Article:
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  • 2015

Genetic variations may influence the effect of magnesium on diabetes risk

Published on

21 January 2015

The preventive effect of adequate magnesium intake on developing type 2 diabetes appears to vary depending on genetic variations and ethnicity, reports a new US study.

The observational study analyzed magnesium intake, cases of type 2 diabetes, and specific genetic variations in 7,287 African-American women and 3,285 Hispanic women between the ages of 50 and 79 (1). The study results showed that the participants’ risk of developing type 2 diabetes varied depending on magnesium intake, genetic variations (polymorphisms) in magnesium-related ion channel genes, and ethnicity. For example, among Hispanic women with low magnesium intake, certain single-nucleotide polymorphisms were associated with an increased risk of diabetes. Among African-American women with high magnesium intake, one specific gene variation was found to have a diabetes-protective effect.

The researchers commented that earlier large prospective studies of men and women have already associated increased magnesium intake with a lower risk of type 2 diabetes (2). The absorption of magnesium (Mg2+) relies on ion channels coded by genes of which several single-nucleotide polymorphisms are known. Such genetic variations in ion channels can significantly influence the body’s magnesium supply and glucose metabolism, and are associated with the risk of developing type 2 diabetes (3). A sufficient intake of magnesium may partially compensate for magnesium deficiency caused by such genetic mutations. Further confirmation of these recent observations is needed from future mechanistic studies, the scientists noted.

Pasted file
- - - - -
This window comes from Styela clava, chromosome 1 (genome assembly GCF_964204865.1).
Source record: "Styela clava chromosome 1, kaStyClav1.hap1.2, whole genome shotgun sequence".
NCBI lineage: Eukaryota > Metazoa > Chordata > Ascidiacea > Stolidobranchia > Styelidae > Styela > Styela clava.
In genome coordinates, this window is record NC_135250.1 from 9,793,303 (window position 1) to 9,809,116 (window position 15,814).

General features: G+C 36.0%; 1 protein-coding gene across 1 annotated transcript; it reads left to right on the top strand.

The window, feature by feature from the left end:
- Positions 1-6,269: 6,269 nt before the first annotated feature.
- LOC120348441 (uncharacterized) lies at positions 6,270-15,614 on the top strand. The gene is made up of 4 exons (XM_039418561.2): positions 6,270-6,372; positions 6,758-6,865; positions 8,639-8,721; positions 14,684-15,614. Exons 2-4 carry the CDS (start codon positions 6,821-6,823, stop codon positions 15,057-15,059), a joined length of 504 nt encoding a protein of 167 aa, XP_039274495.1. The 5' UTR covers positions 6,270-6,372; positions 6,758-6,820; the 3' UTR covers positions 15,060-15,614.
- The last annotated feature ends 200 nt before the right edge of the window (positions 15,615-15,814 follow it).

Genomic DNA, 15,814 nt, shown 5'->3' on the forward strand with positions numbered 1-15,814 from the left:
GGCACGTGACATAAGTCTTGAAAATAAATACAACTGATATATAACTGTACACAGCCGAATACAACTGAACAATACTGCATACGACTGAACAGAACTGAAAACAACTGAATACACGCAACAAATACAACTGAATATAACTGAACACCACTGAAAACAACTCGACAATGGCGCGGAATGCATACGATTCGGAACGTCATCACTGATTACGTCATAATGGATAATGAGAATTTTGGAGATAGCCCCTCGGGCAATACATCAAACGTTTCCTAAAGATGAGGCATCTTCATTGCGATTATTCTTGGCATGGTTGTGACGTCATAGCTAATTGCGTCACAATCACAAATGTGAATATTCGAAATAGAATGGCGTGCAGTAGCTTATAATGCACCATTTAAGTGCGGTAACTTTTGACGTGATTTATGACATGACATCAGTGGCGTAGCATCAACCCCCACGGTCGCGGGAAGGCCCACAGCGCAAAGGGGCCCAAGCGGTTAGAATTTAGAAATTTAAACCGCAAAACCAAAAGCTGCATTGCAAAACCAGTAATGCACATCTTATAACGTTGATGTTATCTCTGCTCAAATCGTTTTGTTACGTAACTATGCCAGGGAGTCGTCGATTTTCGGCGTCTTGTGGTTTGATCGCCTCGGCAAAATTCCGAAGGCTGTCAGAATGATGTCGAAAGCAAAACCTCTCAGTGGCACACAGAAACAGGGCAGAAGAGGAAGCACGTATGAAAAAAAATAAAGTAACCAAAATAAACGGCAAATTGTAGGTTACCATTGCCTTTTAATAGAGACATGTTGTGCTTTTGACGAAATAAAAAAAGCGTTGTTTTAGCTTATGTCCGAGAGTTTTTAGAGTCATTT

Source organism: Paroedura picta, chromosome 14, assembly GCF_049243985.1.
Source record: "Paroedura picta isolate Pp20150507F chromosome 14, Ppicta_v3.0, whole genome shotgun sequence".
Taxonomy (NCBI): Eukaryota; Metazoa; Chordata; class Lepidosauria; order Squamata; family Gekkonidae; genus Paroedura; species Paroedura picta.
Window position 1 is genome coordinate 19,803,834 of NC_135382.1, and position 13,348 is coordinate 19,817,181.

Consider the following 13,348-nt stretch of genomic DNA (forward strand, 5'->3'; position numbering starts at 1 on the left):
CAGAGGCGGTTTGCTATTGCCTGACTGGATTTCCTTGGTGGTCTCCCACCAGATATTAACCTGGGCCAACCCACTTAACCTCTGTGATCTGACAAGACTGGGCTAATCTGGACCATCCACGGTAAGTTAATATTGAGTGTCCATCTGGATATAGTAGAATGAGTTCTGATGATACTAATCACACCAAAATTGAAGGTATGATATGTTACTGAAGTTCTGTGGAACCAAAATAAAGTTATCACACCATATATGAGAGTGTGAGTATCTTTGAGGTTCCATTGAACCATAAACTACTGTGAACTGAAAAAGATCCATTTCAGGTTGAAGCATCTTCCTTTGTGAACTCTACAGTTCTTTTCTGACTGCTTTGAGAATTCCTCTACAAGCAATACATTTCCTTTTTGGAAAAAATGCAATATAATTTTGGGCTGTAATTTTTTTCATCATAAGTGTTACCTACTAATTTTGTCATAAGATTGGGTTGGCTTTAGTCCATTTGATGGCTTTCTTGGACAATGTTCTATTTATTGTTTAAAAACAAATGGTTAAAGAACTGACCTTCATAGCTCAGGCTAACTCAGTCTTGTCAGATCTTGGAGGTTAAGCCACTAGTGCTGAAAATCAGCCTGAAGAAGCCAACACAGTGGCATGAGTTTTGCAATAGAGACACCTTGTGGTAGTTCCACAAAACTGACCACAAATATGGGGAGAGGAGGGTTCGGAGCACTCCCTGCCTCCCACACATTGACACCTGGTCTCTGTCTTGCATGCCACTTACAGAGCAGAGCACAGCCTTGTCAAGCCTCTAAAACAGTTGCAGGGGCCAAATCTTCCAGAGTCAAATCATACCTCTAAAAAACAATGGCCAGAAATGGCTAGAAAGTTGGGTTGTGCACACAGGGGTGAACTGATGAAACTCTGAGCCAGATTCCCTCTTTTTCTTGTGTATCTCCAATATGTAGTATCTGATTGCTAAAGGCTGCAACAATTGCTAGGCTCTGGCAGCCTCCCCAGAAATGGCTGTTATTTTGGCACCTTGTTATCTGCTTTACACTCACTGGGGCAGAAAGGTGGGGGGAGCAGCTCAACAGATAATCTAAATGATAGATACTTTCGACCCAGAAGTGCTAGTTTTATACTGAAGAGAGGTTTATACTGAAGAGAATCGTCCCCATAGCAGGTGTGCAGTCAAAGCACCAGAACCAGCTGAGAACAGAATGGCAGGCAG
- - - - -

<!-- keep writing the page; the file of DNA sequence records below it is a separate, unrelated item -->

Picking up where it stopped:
1. Chan K. H. K. et al. Genetic Variations in Magnesium-Related Ion Channels May Affect Diabetes Risk among African American and Hispanic American Women. Journal of Nutrition. Published online January 2015.
  2. Lopez-Ridaura R. et al. Magnesium intake and risk of type 2 diabetes in men and women. Diabetes Care. 2004; 27:134–140.
  3. Song Y. et al. Common genetic variants of the ion channel transient receptor potential membrane melastatin 6 and 7 (TRPM6 and TRPM7), magnesium intake, and risk of type 2 diabetes in women. BMC Med Genet 2009; 10:4–15.

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